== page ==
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Properly Executing a Soft Proof

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Connor_Motivasis

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I have an app/course idea that targets a specific niche within the fitness industry. The idea feels solid and solves a problem that I see people complaining about all the time, but of course, I don't want to put weeks of work into the production of a concept that I haven't even gotten basic feedback on.

Bottom line, my question is how do you properly execute a soft proof? How detailed should you be in your description of the product? How far into the creation process should you be before soft proof? Is it worth creating a landing page to see if people are willing to submit an email or should that be done later down the line?

The basics of this were covered in Unscripted, but I wanted to see other's perspectives.

Thank you in advance to anyone who replies.
 

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astr0

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I'm not an expert, but here's what I would do
  1. Check if there's some competition and how're they doing. Weak competition may be a bad sign, other results are fine.
  2. Prepare interview questions focused on the problem, not mentioning the solution. And some mockups on paper with your proposed solution. Go talk to your audience in gyms or healthy food stores or wherever else they hang out. Start with the interview to confirm that they have this problem and how big it is. If they do have it, show them the mockups, explain everything and ask their opinion. You may get a clue to pivot on this stage already. Also, ask them how much they are willing to pay. That won't be your price, but more of a pain level of their problem.
  3. If everything is still fine on step 2, build a tricky landing page and run some paid traffic to it. Get any signs that people would actually buy that. I would even put a fake "Buy" button with the price telling that the product is not ready on the last step and asking for an email to know when it's ready or just pre-sell it. Don't know what's legal in the US.
  4. Build it and listen for feedbacks. Build a community for that.
  5. Apply what you've learned from feedback and iterate.
Was doing that with an idea of software for the restaurant business years ago. Got pretty positive feedback and a bigger related problem they would like to solve. Had a partner on this cause I'm not a frontend web developer and he said the idea sucked after two weeks of brainstorming and prototyping, even convinced me about that too. Now there's competition making huge money on it, lol. My partner has read "Lean Startup" by Eric Ries since then and probably understands he was wrong now. Building a company with him now...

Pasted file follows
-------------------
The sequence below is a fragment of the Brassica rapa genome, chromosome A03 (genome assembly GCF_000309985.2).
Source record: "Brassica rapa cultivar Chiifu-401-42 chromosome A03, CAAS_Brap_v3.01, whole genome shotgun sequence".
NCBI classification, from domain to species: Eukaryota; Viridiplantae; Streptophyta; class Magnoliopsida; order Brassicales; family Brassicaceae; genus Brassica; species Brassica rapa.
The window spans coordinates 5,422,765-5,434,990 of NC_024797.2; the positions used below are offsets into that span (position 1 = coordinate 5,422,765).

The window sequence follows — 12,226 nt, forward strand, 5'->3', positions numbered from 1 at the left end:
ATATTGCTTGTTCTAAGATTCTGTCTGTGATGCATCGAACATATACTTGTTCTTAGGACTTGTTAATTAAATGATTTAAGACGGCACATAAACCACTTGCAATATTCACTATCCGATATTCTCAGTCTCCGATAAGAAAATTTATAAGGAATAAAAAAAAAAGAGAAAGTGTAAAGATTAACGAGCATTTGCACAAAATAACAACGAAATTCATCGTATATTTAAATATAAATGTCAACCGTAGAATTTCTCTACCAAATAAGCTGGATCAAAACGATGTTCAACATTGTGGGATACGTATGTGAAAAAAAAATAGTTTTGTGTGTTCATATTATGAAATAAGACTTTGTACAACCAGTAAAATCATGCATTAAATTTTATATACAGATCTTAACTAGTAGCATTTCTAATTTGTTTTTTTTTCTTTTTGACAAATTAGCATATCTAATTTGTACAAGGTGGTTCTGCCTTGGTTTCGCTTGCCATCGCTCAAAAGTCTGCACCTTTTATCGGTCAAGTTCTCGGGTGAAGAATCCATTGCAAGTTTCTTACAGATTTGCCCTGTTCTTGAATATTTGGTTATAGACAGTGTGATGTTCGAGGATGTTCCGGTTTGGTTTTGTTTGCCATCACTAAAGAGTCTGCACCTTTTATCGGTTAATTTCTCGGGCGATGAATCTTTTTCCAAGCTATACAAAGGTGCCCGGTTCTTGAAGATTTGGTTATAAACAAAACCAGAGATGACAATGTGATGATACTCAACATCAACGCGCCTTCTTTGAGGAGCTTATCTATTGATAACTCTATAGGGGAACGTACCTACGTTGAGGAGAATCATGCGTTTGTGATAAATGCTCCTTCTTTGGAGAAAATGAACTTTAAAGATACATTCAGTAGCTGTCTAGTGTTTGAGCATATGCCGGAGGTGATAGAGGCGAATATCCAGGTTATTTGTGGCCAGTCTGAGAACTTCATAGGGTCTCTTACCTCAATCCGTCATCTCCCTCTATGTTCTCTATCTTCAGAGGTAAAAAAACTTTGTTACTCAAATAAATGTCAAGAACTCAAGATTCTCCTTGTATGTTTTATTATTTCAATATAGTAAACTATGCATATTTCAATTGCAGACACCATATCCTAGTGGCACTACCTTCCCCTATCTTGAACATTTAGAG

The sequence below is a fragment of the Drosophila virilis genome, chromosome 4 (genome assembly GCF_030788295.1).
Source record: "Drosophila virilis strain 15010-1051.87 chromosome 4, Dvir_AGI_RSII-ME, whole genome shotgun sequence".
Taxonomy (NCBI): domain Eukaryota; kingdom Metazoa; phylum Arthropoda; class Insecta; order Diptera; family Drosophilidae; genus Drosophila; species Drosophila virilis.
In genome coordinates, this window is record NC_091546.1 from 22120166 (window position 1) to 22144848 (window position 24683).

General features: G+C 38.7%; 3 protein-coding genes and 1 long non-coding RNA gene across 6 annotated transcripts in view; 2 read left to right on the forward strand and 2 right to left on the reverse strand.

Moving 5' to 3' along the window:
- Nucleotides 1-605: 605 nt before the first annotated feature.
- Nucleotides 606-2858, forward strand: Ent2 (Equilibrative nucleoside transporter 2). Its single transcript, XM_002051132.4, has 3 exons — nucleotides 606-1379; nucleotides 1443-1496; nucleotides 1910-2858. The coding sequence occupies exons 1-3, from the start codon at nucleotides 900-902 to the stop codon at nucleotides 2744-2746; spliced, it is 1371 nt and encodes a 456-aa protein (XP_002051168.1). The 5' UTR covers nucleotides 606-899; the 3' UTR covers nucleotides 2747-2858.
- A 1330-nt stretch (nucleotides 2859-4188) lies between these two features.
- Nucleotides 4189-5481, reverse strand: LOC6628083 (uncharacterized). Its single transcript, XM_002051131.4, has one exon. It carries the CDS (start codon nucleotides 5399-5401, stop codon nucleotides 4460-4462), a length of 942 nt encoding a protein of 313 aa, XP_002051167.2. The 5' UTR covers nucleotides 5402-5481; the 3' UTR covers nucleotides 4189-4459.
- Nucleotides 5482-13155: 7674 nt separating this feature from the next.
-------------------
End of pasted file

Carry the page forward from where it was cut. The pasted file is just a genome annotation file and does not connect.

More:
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Connor_Motivasis

Connor_Motivasis

Contributor
Apr 15, 2019
46
66
99
22
Tucson, AZ
I'm not an expert, but here's what I would do
  1. Check if there's some competition and how're they doing. Weak competition may be a bad sign, other results are fine.
  2. Prepare interview questions focused on the problem, not mentioning the solution. And some mockups on paper with your proposed solution. Go talk to your audience in gyms or healthy food stores or wherever else they hang out. Start with the interview to confirm that they have this problem and how big it is. If they do have it, show them the mockups, explain everything and ask their opinion. You may get a clue to pivot on this stage already. Also, ask them how much they are willing to pay. That won't be your price, but more of a pain level of their problem.
  3. If everything is still fine on step 2, build a tricky landing page and run some paid traffic to it. Get any signs that people would actually buy that. I would even put a fake "Buy" button with the price telling that the product is not ready on the last step and asking for an email to know when it's ready or just pre-sell it. Don't know what's legal in the US.
  4. Build it and listen for feedbacks. Build a community for that.
  5. Apply what you've learned from feedback and iterate.
Was doing that with an idea of software for the restaurant business years ago. Got pretty positive feedback and a bigger related problem they would like to solve. Had a partner on this cause I'm not a frontend web developer and he said the idea sucked after two weeks of brainstorming and prototyping, even convinced me about that too. Now there's competition making huge money on it, lol. My partner has read "Lean Startup" by Eric Ries since then and probably understands he was wrong now. Building a company with him now...